His Life Changed in A Split Second, And Now a Painful Fight to Regain Use of His Hand After Fireworks Accident

Article Date: Jun 24, 2016

Nagi T. Ayoub, M.D.Nagi T. Ayoub, M.D.

 

Dr. Nagi Ayoub, a plastic surgeon who works with our trauma team was able to save a patient’s mangled hand after a shell exploded in his hand. The alternative was amputation.

By Rick Ruggles / World-Herald staff writer

HOLLAND, Neb. — Chris Wathor sold fireworks and shot them off for years, but a blast in April mangled his hand. Now he struggles to use a screwdriver or open a peanut-butter jar.

Wathor, 36, hopes to regain function in his right hand. As a construction worker, his ability to grip tools is essential to his role as family breadwinner.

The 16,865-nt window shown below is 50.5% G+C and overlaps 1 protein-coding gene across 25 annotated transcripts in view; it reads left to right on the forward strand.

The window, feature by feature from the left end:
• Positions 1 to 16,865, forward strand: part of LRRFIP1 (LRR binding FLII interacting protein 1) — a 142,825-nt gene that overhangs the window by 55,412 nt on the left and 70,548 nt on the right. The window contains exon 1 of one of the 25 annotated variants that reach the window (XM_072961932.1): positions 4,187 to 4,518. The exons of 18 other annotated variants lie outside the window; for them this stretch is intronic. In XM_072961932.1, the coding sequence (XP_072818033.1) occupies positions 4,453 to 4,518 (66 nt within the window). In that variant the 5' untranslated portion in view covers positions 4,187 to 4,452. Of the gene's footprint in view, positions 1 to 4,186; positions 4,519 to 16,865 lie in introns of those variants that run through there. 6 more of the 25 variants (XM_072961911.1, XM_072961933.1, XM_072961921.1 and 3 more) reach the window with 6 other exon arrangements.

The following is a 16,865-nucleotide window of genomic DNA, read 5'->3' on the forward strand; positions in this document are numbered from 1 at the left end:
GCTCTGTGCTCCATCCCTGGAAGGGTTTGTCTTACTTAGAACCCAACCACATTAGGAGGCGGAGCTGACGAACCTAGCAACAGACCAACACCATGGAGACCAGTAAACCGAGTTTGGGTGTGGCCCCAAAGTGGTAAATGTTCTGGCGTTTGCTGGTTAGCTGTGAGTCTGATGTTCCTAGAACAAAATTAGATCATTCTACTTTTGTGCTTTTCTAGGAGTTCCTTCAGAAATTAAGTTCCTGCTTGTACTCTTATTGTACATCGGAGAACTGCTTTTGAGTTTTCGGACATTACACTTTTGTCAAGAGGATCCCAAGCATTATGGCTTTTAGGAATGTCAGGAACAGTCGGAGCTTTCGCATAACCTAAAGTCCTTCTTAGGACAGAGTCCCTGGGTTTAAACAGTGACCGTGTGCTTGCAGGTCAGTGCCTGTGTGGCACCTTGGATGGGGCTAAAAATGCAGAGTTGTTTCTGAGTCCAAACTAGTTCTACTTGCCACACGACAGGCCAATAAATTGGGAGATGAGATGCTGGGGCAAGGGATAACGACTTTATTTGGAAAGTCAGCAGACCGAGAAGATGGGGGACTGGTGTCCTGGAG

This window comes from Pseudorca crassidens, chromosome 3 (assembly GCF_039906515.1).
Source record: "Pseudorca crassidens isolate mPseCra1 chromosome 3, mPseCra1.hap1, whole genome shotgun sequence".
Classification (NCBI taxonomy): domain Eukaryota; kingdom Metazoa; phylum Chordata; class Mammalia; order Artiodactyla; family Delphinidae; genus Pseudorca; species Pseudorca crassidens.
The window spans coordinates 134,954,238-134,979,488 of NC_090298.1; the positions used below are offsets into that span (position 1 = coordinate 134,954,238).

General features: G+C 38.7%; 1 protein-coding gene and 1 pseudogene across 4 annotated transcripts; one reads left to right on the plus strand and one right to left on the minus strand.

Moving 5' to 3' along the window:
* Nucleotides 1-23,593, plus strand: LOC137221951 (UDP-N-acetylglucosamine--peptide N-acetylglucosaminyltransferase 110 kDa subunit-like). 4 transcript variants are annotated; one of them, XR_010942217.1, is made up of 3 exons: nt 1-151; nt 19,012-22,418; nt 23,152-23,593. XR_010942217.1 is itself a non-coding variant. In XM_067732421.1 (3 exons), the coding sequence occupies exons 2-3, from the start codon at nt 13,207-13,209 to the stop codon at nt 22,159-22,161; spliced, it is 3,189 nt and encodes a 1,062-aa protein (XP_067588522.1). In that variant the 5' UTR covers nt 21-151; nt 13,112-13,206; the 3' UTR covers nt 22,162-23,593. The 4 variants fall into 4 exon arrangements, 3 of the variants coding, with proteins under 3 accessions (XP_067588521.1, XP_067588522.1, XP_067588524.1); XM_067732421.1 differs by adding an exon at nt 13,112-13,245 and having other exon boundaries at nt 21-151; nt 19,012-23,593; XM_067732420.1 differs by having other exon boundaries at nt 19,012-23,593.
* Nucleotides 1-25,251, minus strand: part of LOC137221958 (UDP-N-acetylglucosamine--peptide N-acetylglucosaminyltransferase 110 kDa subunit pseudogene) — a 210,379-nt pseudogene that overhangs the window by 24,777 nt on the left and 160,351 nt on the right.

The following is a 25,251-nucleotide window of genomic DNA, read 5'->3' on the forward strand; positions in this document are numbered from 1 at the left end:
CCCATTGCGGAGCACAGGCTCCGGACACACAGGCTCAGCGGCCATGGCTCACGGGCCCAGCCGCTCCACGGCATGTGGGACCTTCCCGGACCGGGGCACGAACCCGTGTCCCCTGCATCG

Two-and-a-half months after the accident, a surgeon has saved his hand and the thumb that almost was torn off. But he still has a long way to go, including more surgeries and more physical therapy.

The accident has given Wathor (pronounced WAY-thur) new respect for the unpredictable nature of fireworks. He thought he had mastered them. In a split second of noise, color and pain, he knew that he hadn’t.

Read the rest of the story at Omaha.com.


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